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NAPOLITANO: Can the Secret Service tell you to shut up?
New law protecting officials from hearing criticism is unconstitutional
Question of the Day
The First Amendment to the Constitution prohibits the government from infringing upon the freedom of speech, the freedom of association and the freedom to petition the government for a redress of grievances. Speech is language and other forms of expression; and association and petition connote physical presence in reasonable proximity to those of like mind and to government officials, so as to make your opinions known to them.
The Declaration of Independence recognizes all three freedoms as stemming from our humanity. So, what happens if you can speak freely, but the government officials at whom your speech is aimed refuse to hear you? And what happens if your right to associate and to petition the government is confined to areas where those of like mind and the government are not present? This is coming to a street corner near you.
Certain rights, such as thought, privacy and travel, can be exercised on their own. You don't need the government to cooperate with you; you just need to be left alone. Other rights, including those intended to influence the political process, require that the government not resist your exercise of them. Remember the old one-liner from Philosophy 101: If a tree falls in a forest and no one is there, does it make any noise? Here's the contemporary version of that: If you can criticize the government, but it refuses to hear you, does your exercise of the freedom of speech have any value?
When the framers of the Constitution wrote the First Amendment, they lived in a society in which anyone could walk up to George Washington, John Adams or Thomas Jefferson on a public street and say directly to them whatever one wished. They never dreamed of a regal force of armed agents keeping public officials away from the public, as we have today. And they never imagined that it could be a felony for anyone to congregate in public within earshot or eyesight of certain government officials. Yet, today in America, it is.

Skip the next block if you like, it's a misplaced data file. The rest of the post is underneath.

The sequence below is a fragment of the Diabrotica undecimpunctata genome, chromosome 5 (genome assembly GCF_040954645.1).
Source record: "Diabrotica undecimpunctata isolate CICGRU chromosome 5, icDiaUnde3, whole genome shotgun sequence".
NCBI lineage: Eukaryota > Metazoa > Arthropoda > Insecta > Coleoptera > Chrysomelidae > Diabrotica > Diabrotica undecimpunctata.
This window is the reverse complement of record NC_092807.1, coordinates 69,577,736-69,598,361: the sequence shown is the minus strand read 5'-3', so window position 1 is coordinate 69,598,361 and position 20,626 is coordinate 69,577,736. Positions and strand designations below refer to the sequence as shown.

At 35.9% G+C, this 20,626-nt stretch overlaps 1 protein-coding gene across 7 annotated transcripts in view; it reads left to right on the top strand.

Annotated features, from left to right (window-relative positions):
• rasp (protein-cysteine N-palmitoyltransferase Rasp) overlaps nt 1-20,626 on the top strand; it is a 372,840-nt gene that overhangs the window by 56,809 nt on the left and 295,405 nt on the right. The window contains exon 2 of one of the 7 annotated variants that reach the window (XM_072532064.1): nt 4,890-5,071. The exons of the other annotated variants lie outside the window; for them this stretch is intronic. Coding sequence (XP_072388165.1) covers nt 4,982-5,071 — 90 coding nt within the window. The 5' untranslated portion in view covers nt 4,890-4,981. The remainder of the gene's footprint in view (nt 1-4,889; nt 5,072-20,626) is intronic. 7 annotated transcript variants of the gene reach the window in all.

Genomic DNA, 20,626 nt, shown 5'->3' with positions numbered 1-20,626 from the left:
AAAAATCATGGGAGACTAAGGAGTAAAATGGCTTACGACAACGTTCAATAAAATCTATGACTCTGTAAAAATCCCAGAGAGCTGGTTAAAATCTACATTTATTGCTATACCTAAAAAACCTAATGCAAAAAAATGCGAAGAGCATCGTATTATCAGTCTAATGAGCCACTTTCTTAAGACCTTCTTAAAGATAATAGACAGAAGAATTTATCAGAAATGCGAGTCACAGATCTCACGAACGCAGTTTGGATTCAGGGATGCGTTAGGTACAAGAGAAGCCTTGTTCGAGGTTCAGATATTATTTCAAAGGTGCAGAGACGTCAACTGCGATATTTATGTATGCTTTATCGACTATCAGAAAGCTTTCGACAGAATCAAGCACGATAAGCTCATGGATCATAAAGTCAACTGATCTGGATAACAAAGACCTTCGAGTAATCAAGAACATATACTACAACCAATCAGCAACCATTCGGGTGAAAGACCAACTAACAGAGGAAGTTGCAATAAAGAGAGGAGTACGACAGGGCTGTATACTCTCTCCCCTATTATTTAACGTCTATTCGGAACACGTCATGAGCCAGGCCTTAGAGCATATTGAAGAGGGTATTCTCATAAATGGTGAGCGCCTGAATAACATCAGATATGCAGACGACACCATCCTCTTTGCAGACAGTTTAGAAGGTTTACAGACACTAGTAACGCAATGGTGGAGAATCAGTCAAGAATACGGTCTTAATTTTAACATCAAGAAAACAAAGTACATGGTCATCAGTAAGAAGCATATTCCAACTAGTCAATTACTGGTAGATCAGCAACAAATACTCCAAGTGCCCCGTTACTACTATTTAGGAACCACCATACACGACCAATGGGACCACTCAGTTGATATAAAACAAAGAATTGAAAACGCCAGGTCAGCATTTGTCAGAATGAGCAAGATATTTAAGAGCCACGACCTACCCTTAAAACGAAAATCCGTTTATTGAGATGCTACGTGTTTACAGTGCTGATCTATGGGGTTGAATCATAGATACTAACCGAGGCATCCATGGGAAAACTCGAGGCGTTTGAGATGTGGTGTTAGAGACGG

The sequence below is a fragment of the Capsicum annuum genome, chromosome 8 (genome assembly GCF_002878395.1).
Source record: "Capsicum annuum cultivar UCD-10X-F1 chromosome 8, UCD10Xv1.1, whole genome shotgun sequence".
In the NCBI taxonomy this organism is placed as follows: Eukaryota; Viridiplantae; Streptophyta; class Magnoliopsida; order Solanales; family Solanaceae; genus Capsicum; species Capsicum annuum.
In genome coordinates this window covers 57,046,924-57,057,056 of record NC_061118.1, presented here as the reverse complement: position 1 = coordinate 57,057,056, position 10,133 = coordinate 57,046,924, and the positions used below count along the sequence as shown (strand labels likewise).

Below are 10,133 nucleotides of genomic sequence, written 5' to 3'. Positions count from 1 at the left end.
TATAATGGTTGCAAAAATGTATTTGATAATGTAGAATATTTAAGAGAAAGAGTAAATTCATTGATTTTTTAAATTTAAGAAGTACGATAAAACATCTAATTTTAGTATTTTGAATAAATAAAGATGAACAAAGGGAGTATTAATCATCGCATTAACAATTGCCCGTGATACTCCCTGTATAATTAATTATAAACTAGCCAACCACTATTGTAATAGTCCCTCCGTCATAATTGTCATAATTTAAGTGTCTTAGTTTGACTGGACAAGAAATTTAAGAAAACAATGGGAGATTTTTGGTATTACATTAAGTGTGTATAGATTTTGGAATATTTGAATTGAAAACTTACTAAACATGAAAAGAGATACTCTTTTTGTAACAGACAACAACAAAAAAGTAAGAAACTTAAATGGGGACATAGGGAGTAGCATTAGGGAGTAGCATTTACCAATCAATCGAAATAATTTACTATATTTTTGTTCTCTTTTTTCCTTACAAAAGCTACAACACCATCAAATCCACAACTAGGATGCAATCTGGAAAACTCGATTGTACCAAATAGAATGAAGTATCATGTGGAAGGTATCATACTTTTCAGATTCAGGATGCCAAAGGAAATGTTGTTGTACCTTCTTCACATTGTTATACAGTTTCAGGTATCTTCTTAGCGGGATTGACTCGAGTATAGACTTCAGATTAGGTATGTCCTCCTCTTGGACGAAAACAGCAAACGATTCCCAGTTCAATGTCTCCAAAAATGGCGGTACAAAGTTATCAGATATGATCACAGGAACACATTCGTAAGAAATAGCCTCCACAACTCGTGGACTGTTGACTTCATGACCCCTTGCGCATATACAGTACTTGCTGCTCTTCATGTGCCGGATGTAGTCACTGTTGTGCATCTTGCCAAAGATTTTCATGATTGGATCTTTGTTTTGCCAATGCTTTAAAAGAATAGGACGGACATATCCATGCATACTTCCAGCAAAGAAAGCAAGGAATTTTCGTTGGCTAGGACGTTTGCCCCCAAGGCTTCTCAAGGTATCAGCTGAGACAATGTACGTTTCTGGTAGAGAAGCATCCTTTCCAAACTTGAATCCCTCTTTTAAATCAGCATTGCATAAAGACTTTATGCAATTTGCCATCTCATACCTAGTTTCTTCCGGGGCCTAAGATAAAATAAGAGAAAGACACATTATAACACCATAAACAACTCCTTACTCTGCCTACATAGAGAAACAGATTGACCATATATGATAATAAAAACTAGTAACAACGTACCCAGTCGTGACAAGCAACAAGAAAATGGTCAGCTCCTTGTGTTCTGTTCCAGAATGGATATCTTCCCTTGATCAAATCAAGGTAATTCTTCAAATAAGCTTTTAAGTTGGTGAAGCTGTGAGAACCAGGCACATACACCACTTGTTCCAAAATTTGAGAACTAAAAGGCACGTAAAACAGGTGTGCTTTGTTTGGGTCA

Last week, President Obama signed into law the Federal Restricted Buildings and Grounds Improvement Act of 2011. This law permits Secret Service agents to designate any place they wish as a place where free speech, association and petition of the government are prohibited. It permits the Secret Service to make these determinations based on the content of speech.
Thus, federal agents whose work is to protect public officials and their friends may prohibit the speech and the gatherings of folks who disagree with those officials or permit the speech and the gatherings of those who would praise them, even though the First Amendment condemns content-based speech discrimination by the government. The new law also provides that anyone who gathers in a "restricted" area may be prosecuted. Because the statute does not require the government to prove intent, a person accidentally in a restricted area can be charged and prosecuted, as well.
Permitting people to express publicly their opinions to the president only at a time and in a place and manner such that he cannot hear them violates the First Amendment, which guarantees the right to useful speech - unheard political speech is politically useless. The same may be said of the rights to associate and to petition. If peaceful public assembly and public expression of political demands on the government can be restricted to places where government officials cannot be confronted, then those rights, too, have been neutered.
Political speech is in the highest category of protected speech. This is not about drowning out the president in the Oval Office. This is about letting him know what we think of his work when he leaves the White House. This is speech intended to influence the political process.
This abominable legislation enjoyed overwhelming support from both political parties in Congress because the establishment loves power, fears dissent and hates inconvenience, and it doesn't give a damn about the Constitution. It passed the Senate by unanimous consent, and just three members of the House voted against it. The president signed it in secret. It is more typical of contemporary China than America. It is more George III than George Washington.
The whole purpose of the First Amendment is to assure open, wide, robust, uninhibited political debate - debate that can be seen and heard by those it seeks to challenge and influence, whether it is convenient for them or not. Anything short of that turns the First Amendment into a mirage.
Andrew P. Napolitano, a former judge of the Superior Court of New Jersey, is the senior judicial analyst on Fox News Channel. He is author of "It Is Dangerous to Be Right When the Government Is Wrong: The Case for Personal Freedom" (Thomas Nelson, 2011).
© Copyright 2014 The Washington Times, LLC. Click here for reprint permission.
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